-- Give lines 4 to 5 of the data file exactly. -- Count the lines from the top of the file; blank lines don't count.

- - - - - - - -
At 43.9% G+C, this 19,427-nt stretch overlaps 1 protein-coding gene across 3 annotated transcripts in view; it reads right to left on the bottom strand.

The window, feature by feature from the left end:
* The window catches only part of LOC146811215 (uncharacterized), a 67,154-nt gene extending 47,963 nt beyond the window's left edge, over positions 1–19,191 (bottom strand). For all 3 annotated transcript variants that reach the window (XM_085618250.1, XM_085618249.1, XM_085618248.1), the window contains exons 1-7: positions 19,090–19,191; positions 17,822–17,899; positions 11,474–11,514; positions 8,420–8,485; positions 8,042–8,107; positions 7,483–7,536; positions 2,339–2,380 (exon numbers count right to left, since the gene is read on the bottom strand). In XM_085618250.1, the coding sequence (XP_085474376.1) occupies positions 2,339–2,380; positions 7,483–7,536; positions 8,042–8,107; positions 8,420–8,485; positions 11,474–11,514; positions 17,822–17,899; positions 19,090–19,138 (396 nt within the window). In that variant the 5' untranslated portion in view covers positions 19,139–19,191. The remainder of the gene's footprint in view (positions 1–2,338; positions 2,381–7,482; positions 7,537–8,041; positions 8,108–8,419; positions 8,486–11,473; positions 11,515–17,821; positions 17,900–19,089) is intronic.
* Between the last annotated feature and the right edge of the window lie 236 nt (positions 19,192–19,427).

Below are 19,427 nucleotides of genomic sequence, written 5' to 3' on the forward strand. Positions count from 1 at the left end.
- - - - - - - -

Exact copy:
* Between the last annotated feature and the right edge of the window lie 236 nt (positions 19,192–19,427).

Below are 19,427 nucleotides of genomic sequence, written 5' to 3' on the forward strand. Positions count from 1 at the left end.